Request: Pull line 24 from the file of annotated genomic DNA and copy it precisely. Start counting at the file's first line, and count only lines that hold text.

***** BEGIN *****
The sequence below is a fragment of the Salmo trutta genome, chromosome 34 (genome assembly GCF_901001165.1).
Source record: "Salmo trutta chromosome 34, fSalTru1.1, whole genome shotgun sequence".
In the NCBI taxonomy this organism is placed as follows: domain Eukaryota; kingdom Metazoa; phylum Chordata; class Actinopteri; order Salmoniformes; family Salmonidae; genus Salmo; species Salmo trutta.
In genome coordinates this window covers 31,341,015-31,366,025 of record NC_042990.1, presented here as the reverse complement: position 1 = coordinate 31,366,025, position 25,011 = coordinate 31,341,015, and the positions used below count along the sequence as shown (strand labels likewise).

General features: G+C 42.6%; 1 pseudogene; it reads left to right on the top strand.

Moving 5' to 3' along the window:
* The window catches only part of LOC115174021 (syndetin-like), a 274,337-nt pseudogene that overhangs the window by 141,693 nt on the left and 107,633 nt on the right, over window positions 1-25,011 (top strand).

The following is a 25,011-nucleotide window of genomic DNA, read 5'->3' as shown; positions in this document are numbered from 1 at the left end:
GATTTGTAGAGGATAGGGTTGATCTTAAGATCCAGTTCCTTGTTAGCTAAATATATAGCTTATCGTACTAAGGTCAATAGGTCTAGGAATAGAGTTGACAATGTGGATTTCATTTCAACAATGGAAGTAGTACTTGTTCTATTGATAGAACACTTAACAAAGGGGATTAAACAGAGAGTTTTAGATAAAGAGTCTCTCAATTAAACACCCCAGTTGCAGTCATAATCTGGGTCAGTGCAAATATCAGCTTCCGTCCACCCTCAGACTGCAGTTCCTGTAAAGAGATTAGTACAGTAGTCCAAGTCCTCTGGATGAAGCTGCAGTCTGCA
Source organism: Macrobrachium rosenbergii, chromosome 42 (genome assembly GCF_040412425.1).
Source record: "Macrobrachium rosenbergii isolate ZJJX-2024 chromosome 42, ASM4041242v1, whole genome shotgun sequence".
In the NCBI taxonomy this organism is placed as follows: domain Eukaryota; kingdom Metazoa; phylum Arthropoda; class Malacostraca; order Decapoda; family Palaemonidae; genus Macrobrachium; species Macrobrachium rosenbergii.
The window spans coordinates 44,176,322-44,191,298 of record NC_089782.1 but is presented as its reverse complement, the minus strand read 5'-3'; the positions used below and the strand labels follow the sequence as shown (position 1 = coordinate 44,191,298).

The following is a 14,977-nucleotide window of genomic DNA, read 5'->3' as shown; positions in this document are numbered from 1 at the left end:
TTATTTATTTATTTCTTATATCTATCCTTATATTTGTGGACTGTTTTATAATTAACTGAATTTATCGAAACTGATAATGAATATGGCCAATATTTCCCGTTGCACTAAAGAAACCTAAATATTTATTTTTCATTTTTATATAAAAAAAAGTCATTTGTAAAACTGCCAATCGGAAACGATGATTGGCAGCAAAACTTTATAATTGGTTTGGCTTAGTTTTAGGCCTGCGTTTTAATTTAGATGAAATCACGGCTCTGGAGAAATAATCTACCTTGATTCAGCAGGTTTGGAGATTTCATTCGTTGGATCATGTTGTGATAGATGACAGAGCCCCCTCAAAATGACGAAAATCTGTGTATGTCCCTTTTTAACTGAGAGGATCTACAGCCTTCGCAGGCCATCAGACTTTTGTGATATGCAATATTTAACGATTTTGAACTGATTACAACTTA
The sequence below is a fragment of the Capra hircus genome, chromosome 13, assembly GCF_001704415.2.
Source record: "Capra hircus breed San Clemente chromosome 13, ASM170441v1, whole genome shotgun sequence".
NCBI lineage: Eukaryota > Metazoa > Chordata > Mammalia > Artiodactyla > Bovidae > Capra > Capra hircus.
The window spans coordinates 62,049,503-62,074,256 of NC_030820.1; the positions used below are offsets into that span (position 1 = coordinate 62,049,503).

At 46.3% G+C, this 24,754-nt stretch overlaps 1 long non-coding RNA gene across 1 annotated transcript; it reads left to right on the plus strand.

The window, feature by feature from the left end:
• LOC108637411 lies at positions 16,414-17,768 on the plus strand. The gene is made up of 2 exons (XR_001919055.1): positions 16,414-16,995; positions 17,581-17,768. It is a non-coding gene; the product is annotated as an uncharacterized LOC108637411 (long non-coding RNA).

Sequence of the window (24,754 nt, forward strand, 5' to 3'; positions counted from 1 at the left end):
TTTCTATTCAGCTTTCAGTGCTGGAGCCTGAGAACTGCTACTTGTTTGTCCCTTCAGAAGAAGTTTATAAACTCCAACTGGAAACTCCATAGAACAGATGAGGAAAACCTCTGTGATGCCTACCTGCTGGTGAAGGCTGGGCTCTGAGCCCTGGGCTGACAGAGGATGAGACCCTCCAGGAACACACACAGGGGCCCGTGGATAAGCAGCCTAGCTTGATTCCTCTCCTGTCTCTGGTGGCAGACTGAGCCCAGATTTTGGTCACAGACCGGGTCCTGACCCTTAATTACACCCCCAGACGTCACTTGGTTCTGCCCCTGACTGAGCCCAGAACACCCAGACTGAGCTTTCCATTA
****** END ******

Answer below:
TTTCTATTCAGCTTTCAGTGCTGGAGCCTGAGAACTGCTACTTGTTTGTCCCTTCAGAAGAAGTTTATAAACTCCAACTGGAAACTCCATAGAACAGATGAGGAAAACCTCTGTGATGCCTACCTGCTGGTGAAGGCTGGGCTCTGAGCCCTGGGCTGACAGAGGATGAGACCCTCCAGGAACACACACAGGGGCCCGTGGATAAGCAGCCTAGCTTGATTCCTCTCCTGTCTCTGGTGGCAGACTGAGCCCAGATTTTGGTCACAGACCGGGTCCTGACCCTTAATTACACCCCCAGACGTCACTTGGTTCTGCCCCTGACTGAGCCCAGAACACCCAGACTGAGCTTTCCATTA